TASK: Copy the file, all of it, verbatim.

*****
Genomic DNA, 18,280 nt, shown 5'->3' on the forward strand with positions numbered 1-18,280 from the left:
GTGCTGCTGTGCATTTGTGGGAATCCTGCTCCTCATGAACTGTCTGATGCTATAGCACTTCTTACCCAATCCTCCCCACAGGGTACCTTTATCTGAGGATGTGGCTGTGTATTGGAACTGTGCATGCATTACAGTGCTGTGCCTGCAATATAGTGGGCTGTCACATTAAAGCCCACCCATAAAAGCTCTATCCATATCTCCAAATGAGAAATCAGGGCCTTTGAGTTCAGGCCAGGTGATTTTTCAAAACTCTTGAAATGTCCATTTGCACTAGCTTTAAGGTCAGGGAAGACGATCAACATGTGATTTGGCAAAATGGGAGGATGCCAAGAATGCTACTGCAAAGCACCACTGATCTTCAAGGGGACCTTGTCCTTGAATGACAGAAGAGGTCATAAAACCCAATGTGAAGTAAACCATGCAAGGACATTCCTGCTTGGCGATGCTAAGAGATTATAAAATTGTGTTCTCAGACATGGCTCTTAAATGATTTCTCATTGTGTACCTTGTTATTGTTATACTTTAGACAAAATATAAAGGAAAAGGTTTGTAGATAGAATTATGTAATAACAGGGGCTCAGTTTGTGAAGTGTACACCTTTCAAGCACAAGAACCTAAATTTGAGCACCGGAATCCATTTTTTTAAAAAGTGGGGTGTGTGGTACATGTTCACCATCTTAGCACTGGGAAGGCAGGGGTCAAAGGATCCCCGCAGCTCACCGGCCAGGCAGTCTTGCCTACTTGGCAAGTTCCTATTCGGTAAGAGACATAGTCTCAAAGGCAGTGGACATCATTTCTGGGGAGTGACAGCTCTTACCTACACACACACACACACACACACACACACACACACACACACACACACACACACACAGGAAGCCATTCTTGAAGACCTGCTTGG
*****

Genomic DNA, 18,280 nt, shown 5'->3' on the forward strand with positions numbered 1-18,280 from the left:
GTGCTGCTGTGCATTTGTGGGAATCCTGCTCCTCATGAACTGTCTGATGCTATAGCACTTCTTACCCAATCCTCCCCACAGGGTACCTTTATCTGAGGATGTGGCTGTGTATTGGAACTGTGCATGCATTACAGTGCTGTGCCTGCAATATAGTGGGCTGTCACATTAAAGCCCACCCATAAAAGCTCTATCCATATCTCCAAATGAGAAATCAGGGCCTTTGAGTTCAGGCCAGGTGATTTTTCAAAACTCTTGAAATGTCCATTTGCACTAGCTTTAAGGTCAGGGAAGACGATCAACATGTGATTTGGCAAAATGGGAGGATGCCAAGAATGCTACTGCAAAGCACCACTGATCTTCAAGGGGACCTTGTCCTTGAATGACAGAAGAGGTCATAAAACCCAATGTGAAGTAAACCATGCAAGGACATTCCTGCTTGGCGATGCTAAGAGATTATAAAATTGTGTTCTCAGACATGGCTCTTAAATGATTTCTCATTGTGTACCTTGTTATTGTTATACTTTAGACAAAATATAAAGGAAAAGGTTTGTAGATAGAATTATGTAATAACAGGGGCTCAGTTTGTGAAGTGTACACCTTTCAAGCACAAGAACCTAAATTTGAGCACCGGAATCCATTTTTTTAAAAAGTGGGGTGTGTGGTACATGTTCACCATCTTAGCACTGGGAAGGCAGGGGTCAAAGGATCCCCGCAGCTCACCGGCCAGGCAGTCTTGCCTACTTGGCAAGTTCCTATTCGGTAAGAGACATAGTCTCAAAGGCAGTGGACATCATTTCTGGGGAGTGACAGCTCTTACCTACACACACACACACACACACACACACACACACACACACACACACACACACACACAGGAAGCCATTCTTGAAGACCTGCTTGG